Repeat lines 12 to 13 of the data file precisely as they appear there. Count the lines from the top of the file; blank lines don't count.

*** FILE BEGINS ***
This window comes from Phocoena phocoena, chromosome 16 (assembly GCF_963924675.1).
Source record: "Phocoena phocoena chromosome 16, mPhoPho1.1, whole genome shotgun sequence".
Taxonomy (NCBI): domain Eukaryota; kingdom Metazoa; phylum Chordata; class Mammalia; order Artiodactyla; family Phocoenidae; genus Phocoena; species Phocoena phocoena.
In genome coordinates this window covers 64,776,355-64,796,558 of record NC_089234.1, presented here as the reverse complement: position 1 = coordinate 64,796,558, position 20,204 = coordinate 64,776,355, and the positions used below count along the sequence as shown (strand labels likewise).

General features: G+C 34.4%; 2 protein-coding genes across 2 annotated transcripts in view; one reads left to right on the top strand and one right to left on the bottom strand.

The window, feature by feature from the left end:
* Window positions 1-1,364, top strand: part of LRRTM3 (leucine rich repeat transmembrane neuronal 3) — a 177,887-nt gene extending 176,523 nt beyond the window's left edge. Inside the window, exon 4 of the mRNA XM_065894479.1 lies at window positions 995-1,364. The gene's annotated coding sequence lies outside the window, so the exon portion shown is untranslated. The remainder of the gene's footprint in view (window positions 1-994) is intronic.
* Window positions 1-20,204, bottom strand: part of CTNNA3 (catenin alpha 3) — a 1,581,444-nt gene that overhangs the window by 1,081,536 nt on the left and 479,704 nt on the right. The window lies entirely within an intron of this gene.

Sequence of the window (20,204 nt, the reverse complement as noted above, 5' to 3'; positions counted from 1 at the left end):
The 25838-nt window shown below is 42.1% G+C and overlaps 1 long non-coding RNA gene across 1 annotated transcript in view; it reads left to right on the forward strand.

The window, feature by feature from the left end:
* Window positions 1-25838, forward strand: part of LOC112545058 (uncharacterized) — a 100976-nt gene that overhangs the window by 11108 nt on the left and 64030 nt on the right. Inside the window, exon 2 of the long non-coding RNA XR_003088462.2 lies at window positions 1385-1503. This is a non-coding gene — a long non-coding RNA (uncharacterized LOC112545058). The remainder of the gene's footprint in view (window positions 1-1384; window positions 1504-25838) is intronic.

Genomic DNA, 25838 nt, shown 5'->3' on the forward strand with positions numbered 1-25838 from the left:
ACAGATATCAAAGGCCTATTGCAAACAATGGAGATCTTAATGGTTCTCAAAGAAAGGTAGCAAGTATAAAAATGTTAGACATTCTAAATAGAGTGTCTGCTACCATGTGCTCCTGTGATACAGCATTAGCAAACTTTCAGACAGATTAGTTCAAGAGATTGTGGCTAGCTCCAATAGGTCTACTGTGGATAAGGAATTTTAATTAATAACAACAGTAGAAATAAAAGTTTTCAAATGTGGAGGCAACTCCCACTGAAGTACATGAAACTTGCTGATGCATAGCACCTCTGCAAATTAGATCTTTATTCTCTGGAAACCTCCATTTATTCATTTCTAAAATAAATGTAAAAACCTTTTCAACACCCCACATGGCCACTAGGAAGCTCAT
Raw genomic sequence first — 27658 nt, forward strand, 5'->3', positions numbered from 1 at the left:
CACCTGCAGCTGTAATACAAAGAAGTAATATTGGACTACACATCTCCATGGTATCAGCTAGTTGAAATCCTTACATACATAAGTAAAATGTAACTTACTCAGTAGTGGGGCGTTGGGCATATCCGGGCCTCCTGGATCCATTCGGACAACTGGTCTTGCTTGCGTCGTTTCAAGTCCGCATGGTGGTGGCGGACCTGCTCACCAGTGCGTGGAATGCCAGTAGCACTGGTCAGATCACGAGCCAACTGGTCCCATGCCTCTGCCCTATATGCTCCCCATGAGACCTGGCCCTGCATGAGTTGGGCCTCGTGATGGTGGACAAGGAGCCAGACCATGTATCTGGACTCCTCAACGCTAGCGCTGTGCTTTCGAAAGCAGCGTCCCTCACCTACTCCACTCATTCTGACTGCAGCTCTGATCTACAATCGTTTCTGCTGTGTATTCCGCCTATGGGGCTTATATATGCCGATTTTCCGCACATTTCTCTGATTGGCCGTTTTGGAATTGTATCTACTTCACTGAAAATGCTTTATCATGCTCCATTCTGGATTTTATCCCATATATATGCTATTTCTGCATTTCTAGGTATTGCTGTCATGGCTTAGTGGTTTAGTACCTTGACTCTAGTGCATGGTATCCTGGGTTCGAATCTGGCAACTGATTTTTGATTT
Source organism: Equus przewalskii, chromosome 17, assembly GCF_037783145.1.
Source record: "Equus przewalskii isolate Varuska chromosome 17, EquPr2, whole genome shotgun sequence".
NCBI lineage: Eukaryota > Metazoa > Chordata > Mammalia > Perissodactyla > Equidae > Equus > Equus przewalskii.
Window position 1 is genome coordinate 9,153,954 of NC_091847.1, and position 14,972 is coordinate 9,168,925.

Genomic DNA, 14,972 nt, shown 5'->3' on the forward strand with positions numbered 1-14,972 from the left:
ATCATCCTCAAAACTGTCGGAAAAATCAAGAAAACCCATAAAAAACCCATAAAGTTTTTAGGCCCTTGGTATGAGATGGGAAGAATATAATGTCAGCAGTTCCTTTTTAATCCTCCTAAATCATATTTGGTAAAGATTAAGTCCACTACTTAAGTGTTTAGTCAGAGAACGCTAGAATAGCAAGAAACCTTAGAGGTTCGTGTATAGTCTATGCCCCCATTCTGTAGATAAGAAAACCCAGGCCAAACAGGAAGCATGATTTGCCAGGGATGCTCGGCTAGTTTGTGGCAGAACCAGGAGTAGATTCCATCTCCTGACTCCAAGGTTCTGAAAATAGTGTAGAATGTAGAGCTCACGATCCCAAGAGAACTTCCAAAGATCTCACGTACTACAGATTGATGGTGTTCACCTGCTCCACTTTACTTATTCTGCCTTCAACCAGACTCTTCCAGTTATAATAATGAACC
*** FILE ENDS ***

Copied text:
* Window positions 1-25838, forward strand: part of LOC112545058 (uncharacterized) — a 100976-nt gene that overhangs the window by 11108 nt on the left and 64030 nt on the right. Inside the window, exon 2 of the long non-coding RNA XR_003088462.2 lies at window positions 1385-1503. This is a non-coding gene — a long non-coding RNA (uncharacterized LOC112545058). The remainder of the gene's footprint in view (window positions 1-1384; window positions 1504-25838) is intronic.

Genomic DNA, 25838 nt, shown 5'->3' on the forward strand with positions numbered 1-25838 from the left: